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“How I Got Into Apologetics” (part 2)

The first chapter of Genesis gives a general overview of the creation, and the second chapter zooms in to give more detail.  Consider the last blog my chapter 1 overview, and this blog my chapter 2 detail.  So, what exactly did my journey into apologetics look like?

I had a vague interest in apologetics for a long time.  The only figure in the field that I was in any way familiar with was CS Lewis, and not so much from my own reading, but from listening to my father talk about what he’d read and I’d discuss Lewis’s ideas with him.  This vague interest existed before I went through the great trial that forced me to rededicate my life to Christ, and continued after it at about the same intensity for a while.  My focus after that point became the media and arts.  It was TV and the internet that were the seed of much of my own rebellion, and appropriately, they were also heavily influential in the shaping of the behaviors of the one who betrayed me.  I felt frustrated about the moral and spiritual decedence portrayed in the media.  I was also discouraged by the fact that generally, Christian media is greatly substandard compared to secular media.  I wanted to do something to fight against this trend.  I’d had an interest in writing stories for a long time, but now I was fired up to write something really spectacular for the glory of God.

Of course, it needed to be fantasy, since I didn’t have the life experience to write about anything real.  Since Star Wars was rereleased when I was 7, I’d been making up my own sci-fi/fantasy worlds.  Now, I just needed to hone my skills and develop my stories.  In the spirit of CS Lewis, I knew I wanted my story to have a lot of good theology in it.  Problem was, I didn’t know much theology.  So, I began to look around on the internet for the information I needed.  I discovered, among other sites, the Christian Apologetics Research Ministry (carm.org), which I found to be a very interesting resource.  I especially enjoyed reading about the cults and their various problems, and the material I was learning enhanced the occasional spiritual discussions I’d have with my father.

But the day that apologetics really clicked with me was April 12, 2007, which was about a year after my life-changing crisis.  I was traveling with my parents and younger brother to Florida for a vacation.  I’d been spending most of the car ride writing in my notebook, but at some point, I picked up the Newsweek my mother had been reading.  Inside was the transcript of an informal debate between Rick Warren (whom I’d heard of) and some atheist whom I’d never heard of.  The debate topic was the existence of God.  I don’t remember the exact content of the debate, but I remember putting the magazine down after I’d finished, underwhelmed by the arguments from both sides, but especially from Warren.  I expressed this to my parents, and I remember my dad replying that he’d felt the same way.  Warren, he pointed out, was a preacher.  His specialty is talking to people who at least are open to the existence of God.  “They should have picked someone trained to talk with atheists, like Ravi Zacharias.”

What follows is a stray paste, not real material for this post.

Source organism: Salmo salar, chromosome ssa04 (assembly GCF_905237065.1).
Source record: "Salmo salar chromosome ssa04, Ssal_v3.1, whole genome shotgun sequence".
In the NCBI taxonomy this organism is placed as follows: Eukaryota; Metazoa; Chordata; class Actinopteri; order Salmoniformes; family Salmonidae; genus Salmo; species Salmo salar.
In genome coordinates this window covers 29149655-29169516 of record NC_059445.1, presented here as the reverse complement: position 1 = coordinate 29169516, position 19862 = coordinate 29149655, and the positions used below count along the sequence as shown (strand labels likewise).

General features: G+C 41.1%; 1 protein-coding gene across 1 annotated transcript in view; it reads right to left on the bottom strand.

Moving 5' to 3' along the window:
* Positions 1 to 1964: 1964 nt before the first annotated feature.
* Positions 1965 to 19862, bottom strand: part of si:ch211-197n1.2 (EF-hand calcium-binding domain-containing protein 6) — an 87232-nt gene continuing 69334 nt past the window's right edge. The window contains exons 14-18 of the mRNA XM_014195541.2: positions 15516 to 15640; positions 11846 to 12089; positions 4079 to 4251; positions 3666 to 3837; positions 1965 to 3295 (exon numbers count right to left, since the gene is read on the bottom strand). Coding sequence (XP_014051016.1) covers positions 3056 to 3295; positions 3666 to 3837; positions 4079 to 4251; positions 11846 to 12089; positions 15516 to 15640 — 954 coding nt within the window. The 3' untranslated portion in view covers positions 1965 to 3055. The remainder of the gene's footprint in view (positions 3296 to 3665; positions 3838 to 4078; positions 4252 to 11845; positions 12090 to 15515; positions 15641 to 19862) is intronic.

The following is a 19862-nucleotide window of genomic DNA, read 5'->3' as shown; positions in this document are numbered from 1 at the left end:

“Who?”

It just so happened that my dad had been reading one of Ravi Zacharias’s books at that time.  He had also previously heard a few of his broadcasts on the radio.  He told me that Ravi was an apologist and well equipped to speak with unbelievers to pursuade them of the truth of Christianity.  Suddenly, the light bulb turned on.  Admittedly, it was a dim bulb, but it was on.  CS Lewis, CARM, Ravi Zacharias, the God debate, theology, and my desire to impact culture were beginning to intersect in my mind.  I took my writer’s notebook and began to jot down ideas, not for stories or characters, but for apologetic arguments.  Now these arguments were admittedly rough, but they were the starting point of a great and fascinating study.

After I got home from the vacation, I searched Ravi Zacharias in iTunes and discovered his podcast.  He became one of my heroes, and he still is.  Following closely behind Ravi came William Lane Craig and his “Defenders” podcast, which has honed my thinking skills like probably nothing else to that day.

One of the greatest things that came from this surge of interest in apologetics, besides the fact that it has brought me closer to God, is that it brought me closer to my dad.  I shared with him the podcasts I’d discovered, and since at the time he didn’t have his own iPod, we’d plug my iPod into the car and listen to it together while we’d drive around together.  Our infrequent, sporadic discussions became routine, as we would spend almost every Sunday and Saturday morning for the rest of my high school career driving around for hours at a time, to get my autistic brother and sister out of the house to allow my mother some time to sleep in.

The study of apologetics isn’t something one should do alone, and I was tremendously blessed to have my dad with me through this.  Now that I’ve started an apologetics club on my campus, I hope to inspire this same interest in others.  It has been an amazing experience and increased my faith tremendously.  I love God all the more because I see him so much more clearly than I once did.  Apologetics is something that I believe the Holy Spirit used to bring me closer to God, when once I’d felt so distant from him.